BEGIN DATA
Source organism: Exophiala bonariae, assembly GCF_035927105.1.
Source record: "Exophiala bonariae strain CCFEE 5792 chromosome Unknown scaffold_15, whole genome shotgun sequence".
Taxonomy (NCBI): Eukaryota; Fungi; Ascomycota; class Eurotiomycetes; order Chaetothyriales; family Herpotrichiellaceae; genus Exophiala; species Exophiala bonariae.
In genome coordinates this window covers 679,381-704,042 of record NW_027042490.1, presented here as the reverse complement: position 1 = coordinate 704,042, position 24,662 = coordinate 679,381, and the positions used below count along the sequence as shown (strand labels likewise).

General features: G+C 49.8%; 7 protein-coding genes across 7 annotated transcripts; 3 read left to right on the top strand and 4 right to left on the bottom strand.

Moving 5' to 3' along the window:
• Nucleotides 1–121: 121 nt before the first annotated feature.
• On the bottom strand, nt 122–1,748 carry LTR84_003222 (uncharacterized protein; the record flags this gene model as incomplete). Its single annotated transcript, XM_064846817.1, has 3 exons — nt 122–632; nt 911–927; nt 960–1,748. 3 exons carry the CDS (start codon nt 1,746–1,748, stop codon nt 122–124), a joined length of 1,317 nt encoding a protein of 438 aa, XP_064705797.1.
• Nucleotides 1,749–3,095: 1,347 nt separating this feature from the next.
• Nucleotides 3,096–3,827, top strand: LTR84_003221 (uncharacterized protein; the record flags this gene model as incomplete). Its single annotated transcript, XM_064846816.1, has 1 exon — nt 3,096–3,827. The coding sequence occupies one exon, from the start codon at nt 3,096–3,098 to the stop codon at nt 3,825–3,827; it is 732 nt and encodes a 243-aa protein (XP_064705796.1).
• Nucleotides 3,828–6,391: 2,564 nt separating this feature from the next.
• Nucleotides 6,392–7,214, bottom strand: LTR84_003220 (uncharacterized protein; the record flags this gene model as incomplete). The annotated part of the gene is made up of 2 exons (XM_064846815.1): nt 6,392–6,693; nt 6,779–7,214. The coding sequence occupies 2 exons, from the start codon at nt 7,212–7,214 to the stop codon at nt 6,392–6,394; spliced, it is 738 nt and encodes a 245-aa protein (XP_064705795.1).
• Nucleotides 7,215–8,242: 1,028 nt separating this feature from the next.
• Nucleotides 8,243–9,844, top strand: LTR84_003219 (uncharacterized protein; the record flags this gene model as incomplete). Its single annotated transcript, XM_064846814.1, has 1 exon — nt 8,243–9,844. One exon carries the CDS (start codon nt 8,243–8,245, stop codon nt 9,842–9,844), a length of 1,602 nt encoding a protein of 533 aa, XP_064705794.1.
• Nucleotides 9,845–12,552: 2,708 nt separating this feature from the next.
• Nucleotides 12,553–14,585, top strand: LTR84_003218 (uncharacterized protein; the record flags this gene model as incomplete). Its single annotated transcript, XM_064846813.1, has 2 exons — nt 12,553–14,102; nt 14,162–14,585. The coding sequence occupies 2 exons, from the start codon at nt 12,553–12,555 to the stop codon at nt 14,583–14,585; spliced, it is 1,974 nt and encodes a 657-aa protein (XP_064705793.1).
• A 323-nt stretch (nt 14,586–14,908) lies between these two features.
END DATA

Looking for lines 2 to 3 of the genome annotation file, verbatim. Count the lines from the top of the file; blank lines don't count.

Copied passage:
Source record: "Exophiala bonariae strain CCFEE 5792 chromosome Unknown scaffold_15, whole genome shotgun sequence".
Taxonomy (NCBI): Eukaryota; Fungi; Ascomycota; class Eurotiomycetes; order Chaetothyriales; family Herpotrichiellaceae; genus Exophiala; species Exophiala bonariae.